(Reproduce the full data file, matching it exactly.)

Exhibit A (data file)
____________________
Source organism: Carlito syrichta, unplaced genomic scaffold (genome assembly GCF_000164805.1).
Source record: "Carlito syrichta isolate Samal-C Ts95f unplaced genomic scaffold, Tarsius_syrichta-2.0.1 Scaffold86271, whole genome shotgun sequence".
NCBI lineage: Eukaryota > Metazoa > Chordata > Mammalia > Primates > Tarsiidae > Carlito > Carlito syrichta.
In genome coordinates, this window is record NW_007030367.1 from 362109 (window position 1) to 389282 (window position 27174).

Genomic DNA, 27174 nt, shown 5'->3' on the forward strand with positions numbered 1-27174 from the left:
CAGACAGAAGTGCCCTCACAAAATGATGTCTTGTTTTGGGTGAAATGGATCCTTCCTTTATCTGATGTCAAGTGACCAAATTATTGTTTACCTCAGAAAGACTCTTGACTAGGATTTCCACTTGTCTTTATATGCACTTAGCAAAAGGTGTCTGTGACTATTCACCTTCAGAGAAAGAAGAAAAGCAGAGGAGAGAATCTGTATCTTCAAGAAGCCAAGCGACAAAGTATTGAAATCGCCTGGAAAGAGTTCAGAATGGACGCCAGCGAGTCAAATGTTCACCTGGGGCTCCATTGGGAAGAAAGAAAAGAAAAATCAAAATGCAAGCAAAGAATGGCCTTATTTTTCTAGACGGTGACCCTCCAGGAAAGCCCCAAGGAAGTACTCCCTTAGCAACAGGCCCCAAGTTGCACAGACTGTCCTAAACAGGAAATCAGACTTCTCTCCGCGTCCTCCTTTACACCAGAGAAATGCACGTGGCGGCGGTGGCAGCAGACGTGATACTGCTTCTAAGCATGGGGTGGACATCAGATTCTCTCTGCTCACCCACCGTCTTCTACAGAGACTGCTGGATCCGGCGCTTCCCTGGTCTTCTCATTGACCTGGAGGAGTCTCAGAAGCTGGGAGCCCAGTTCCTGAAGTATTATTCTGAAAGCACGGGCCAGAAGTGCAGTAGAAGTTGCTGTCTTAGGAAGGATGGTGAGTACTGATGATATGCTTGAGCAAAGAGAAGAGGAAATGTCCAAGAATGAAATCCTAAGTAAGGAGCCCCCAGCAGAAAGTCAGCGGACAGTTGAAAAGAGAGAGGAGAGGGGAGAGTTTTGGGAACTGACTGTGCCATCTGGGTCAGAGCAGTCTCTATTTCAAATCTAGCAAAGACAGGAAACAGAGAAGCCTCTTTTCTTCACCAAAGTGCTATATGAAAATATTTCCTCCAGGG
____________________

Source organism: Carlito syrichta, unplaced genomic scaffold (genome assembly GCF_000164805.1).
Source record: "Carlito syrichta isolate Samal-C Ts95f unplaced genomic scaffold, Tarsius_syrichta-2.0.1 Scaffold86271, whole genome shotgun sequence".
NCBI lineage: Eukaryota > Metazoa > Chordata > Mammalia > Primates > Tarsiidae > Carlito > Carlito syrichta.
In genome coordinates, this window is record NW_007030367.1 from 362109 (window position 1) to 389282 (window position 27174).

Genomic DNA, 27174 nt, shown 5'->3' on the forward strand with positions numbered 1-27174 from the left:
CAGACAGAAGTGCCCTCACAAAATGATGTCTTGTTTTGGGTGAAATGGATCCTTCCTTTATCTGATGTCAAGTGACCAAATTATTGTTTACCTCAGAAAGACTCTTGACTAGGATTTCCACTTGTCTTTATATGCACTTAGCAAAAGGTGTCTGTGACTATTCACCTTCAGAGAAAGAAGAAAAGCAGAGGAGAGAATCTGTATCTTCAAGAAGCCAAGCGACAAAGTATTGAAATCGCCTGGAAAGAGTTCAGAATGGACGCCAGCGAGTCAAATGTTCACCTGGGGCTCCATTGGGAAGAAAGAAAAGAAAAATCAAAATGCAAGCAAAGAATGGCCTTATTTTTCTAGACGGTGACCCTCCAGGAAAGCCCCAAGGAAGTACTCCCTTAGCAACAGGCCCCAAGTTGCACAGACTGTCCTAAACAGGAAATCAGACTTCTCTCCGCGTCCTCCTTTACACCAGAGAAATGCACGTGGCGGCGGTGGCAGCAGACGTGATACTGCTTCTAAGCATGGGGTGGACATCAGATTCTCTCTGCTCACCCACCGTCTTCTACAGAGACTGCTGGATCCGGCGCTTCCCTGGTCTTCTCATTGACCTGGAGGAGTCTCAGAAGCTGGGAGCCCAGTTCCTGAAGTATTATTCTGAAAGCACGGGCCAGAAGTGCAGTAGAAGTTGCTGTCTTAGGAAGGATGGTGAGTACTGATGATATGCTTGAGCAAAGAGAAGAGGAAATGTCCAAGAATGAAATCCTAAGTAAGGAGCCCCCAGCAGAAAGTCAGCGGACAGTTGAAAAGAGAGAGGAGAGGGGAGAGTTTTGGGAACTGACTGTGCCATCTGGGTCAGAGCAGTCTCTATTTCAAATCTAGCAAAGACAGGAAACAGAGAAGCCTCTTTTCTTCACCAAAGTGCTATATGAAAATATTTCCTCCAGGG